While organizations pat themselves on the back for their ability to shift to a virtual mode for COVID, they seem to be forgetting that the relationships that had been created when many of these people worked together was part of their organizational value. It is this investment in building of work teams and individuals that allowed and enabled people to start working reasonably seamlessly from home. This value, the relationship capital, could be rapidly depleted as retirements, turnover and new hires change the workforce; it is being eroded the longer people live without the physical connection with their work colleagues.
To what degree is there a high level of naivety present when leadership reflects on their “success” of remote working and decides to now downsize their office building and continue with a large portion of the workforce working remotely? For many, returning to the workplace and enduring “the commute” once again will probably hasten any major life change decisions. For those having limited options there may even be some level of resentment at being “forced” back to work. The building of relationships is something that goes on in the background, often while work is being performed, and often not as a result of that work itself. Relationships build through social contact, stories, and shared experiences. The expectation that removing this by having people work remotely and expecting sustained higher productivity might be a false hope.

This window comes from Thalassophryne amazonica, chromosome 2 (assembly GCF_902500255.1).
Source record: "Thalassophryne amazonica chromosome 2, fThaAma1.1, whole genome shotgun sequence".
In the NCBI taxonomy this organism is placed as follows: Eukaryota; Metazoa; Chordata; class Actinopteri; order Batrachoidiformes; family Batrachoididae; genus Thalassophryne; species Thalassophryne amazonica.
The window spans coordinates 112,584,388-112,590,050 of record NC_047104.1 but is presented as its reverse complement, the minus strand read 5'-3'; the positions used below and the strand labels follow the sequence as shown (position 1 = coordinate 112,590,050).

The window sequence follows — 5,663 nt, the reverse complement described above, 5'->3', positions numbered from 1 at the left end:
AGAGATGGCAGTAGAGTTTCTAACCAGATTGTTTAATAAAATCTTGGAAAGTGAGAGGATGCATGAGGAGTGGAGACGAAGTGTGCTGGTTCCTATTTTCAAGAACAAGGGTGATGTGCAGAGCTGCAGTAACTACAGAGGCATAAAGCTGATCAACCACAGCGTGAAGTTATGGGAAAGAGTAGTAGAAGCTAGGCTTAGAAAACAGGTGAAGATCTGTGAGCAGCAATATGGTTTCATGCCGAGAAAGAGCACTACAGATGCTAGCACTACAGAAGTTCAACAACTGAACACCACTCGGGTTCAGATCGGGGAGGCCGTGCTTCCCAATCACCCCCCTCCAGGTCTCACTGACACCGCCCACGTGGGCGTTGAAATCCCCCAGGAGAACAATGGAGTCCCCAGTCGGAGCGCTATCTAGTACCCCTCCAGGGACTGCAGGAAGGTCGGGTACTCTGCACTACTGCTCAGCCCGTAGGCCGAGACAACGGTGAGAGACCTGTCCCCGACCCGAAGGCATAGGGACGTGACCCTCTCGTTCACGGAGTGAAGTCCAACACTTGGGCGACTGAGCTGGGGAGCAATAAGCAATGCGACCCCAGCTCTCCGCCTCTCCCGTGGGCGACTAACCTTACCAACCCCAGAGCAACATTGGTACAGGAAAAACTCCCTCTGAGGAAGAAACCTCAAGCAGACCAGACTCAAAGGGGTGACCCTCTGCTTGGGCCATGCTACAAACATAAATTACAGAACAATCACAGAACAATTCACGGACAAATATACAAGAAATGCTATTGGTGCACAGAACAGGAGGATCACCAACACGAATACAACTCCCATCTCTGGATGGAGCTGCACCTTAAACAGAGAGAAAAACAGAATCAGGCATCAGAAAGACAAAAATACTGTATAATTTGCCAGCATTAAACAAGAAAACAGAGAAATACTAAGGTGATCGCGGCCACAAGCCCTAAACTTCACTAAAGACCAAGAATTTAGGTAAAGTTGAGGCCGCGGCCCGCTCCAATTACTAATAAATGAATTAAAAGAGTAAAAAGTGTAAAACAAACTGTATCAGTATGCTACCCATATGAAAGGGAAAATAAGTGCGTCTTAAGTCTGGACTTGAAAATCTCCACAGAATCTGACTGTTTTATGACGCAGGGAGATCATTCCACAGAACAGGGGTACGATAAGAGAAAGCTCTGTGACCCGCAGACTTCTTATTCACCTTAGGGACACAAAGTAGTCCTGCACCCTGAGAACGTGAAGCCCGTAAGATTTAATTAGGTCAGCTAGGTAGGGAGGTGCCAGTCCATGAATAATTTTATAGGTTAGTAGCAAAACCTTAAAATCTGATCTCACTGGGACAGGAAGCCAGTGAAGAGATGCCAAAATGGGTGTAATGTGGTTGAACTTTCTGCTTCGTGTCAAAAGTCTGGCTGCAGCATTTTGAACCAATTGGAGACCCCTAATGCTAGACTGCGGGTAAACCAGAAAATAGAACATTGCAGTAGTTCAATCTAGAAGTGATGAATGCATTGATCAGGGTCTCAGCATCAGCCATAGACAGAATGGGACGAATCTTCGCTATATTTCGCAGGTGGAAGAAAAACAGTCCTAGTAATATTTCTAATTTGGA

While work place flexibility was a growing challenge before COVID, this might now be further demanded in order to respond to the experiences developed away from the office. While some may feel there is "little time to spend on socializing" and that focused work effort is the highest priority now that things are "back to normal" it would be a mistake not to allow people to "re-bond" and swap stories so that these valuable relationships can be nurtured and re-built.